However, in contrast to the Carbopol AQUA SF-1 recommendations, the liquid soap of the present invention is formulated by adding diluted carbopol AQUA SF-1 near the end of the formulation process after adding surfactants. In addition, with the liquid soap of the present invention, an amphoteric surfactant may also be added after neutralizing the Carbopol AQUA SF-1.
In formulating the liquid soap of the present invention, the base liquid soap of the present invention is first formulated by adding at least one anionic surfactant and a chelating agent to an inert diluent, such as water, and heating the solution to a temperature of about 35 to 40 degrees C., and preferably about 36 to 37 degrees C. Other ingredients may also be added to the base liquid soap such as humectants and preservatives. Mixing of the base liquid soap should be maintained at about 10 to 40 revolutions per minute throughout the batch and the temperature should be maintained between 35 to 40 degrees C. throughout the batch. Once all ingredients are added to the base liquid soap, the batch should be mixed for approximately 5 minutes or until the mixture is clear.
Next, several additives may be incorporated into the mixture prior to the addition of the vitamin-containing microcapsules. Antibacterials, fragrance, nonionic surfactants, and antioxidants may each be added one at a time to the batch and mixed thoroughly between additions. After all are added, the batch is preferably mixed for about 15 minutes while the temperature continues to be maintained between about 35 to 40 degrees C. An amphoteric surfactant may then be added to the batch and mixed into the batch for approximately 10 minutes while continuing to maintain the temperature between about 35 to 40 degrees C.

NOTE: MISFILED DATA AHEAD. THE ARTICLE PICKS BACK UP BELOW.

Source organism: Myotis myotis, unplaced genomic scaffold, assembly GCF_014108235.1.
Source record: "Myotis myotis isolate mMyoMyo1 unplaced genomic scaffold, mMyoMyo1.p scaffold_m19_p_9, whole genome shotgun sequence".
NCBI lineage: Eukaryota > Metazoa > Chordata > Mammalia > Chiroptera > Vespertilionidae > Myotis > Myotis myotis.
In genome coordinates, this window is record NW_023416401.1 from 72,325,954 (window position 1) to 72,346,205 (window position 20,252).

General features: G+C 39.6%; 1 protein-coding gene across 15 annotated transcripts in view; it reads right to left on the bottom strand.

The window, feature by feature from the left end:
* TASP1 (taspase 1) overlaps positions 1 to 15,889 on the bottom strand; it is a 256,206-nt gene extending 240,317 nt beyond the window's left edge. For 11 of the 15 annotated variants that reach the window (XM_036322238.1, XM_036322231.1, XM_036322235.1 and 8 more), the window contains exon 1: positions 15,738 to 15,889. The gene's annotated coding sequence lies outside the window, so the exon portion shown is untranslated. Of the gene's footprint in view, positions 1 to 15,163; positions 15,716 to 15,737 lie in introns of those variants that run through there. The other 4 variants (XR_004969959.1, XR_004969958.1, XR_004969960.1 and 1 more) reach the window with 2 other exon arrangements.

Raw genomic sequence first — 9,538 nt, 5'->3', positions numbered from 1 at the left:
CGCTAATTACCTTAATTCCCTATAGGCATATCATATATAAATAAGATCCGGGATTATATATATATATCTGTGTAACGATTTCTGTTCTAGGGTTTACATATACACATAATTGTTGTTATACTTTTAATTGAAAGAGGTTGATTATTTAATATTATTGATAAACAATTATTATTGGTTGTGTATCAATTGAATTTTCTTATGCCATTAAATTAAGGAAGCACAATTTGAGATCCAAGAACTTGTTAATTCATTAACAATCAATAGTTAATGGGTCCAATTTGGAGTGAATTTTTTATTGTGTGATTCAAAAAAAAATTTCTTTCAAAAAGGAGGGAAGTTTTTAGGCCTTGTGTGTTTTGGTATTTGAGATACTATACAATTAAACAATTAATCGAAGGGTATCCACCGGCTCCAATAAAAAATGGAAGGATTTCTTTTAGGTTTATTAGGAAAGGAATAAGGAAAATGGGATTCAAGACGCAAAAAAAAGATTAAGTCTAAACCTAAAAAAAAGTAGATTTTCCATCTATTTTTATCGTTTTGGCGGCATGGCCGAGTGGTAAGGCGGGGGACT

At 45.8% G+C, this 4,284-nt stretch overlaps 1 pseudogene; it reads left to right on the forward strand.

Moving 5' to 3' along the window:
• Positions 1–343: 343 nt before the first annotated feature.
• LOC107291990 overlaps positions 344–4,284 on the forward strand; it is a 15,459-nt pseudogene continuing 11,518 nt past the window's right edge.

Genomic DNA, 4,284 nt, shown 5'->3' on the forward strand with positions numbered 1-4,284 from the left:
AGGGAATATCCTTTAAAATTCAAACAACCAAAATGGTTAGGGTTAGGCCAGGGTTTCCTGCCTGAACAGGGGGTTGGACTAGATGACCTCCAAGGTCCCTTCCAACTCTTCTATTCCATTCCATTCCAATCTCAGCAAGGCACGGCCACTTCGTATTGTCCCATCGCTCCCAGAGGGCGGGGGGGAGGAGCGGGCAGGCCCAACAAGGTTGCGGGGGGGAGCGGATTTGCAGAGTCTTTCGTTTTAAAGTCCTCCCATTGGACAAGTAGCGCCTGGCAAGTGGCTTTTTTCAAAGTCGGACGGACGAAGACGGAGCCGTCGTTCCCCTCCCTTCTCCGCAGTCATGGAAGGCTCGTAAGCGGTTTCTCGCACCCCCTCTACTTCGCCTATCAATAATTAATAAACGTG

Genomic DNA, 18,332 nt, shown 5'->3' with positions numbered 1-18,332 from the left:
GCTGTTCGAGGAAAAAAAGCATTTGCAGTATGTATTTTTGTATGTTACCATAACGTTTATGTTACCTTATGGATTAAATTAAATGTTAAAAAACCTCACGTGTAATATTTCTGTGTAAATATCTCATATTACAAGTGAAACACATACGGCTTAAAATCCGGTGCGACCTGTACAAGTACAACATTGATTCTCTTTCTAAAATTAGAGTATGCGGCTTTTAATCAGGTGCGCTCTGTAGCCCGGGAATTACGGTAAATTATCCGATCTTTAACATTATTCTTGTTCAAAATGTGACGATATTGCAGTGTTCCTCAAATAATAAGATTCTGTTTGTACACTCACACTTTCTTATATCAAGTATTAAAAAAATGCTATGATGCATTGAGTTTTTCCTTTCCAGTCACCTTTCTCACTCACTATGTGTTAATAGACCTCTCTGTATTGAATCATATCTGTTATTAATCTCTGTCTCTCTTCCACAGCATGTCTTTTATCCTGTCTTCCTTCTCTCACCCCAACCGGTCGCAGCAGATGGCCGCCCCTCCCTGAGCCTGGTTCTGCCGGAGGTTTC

Vitamin-containing microcapsules such as those described above are then added to the batch and mixed into the batch. The mixing speed is adjusted to adequately disperse the microcapsules into the batch while still maintaining the temperature between about 35 to 40 degrees C. One or more colorants are then added to the batch and mixed into the batch. The colorants may also be added to the batch prior to adding the vitamin-containing microcapsules.
The cross-linked acrylic polymer, such as Carbopol AQUA SF-1, is then premixed with an inert diluent, such as water, in a ratio of preferably about 3 to 1, or a little less, and is then slowly added to the batch while maintaining the temperature of the batch between about 35 to 40 degrees C. The batch is then mixed for at least 10 minutes after adding the diluted cross-linked acrylic polymer. A neutralizer, such as sodium hydroxide pellets predissolved in warm water, is then slowly added to the batch until the batch clears while maintaining the 35 to 40 degree C. temperature. Sodium hydroxide is added in an amount sufficient to achieve a preferable pH of about 6 to 7. To achieve clarity, the batch will require mixing the batch for about 10 to 15 minutes while maintaining the temperature of the batch. Finally, an amphoteric surfactant such as cocamidopropyl betaine and cocamide MEA manufactured under the trade name Mackman BC 39 by McIntyre, Inc., based in Chicago, in an amount of about 1 to 10 weight % of the final liquid soap product is added to the batch to add viscosity and is mixed until clear while maintaining the batch temperature. In one preferred method for making the liquid soap with vitamin beads of the present invention, the batch containing the final liquid soap product is mixed for about 15 minutes after obtaining a clear product.
A preferred final composition in accordance with the present invention includes the following components, all of which are listed in weight percent of the final product:
It should be appreciated that the above formulation is set forth in an illustrative manner and that other liquid soap formulations having similar compositions and formulation steps are within the scope of the present invention. For example, other specific formulations which achieve near similar results with respect to clarity, uniform suspension of beads, vitamin deposition, and stability include: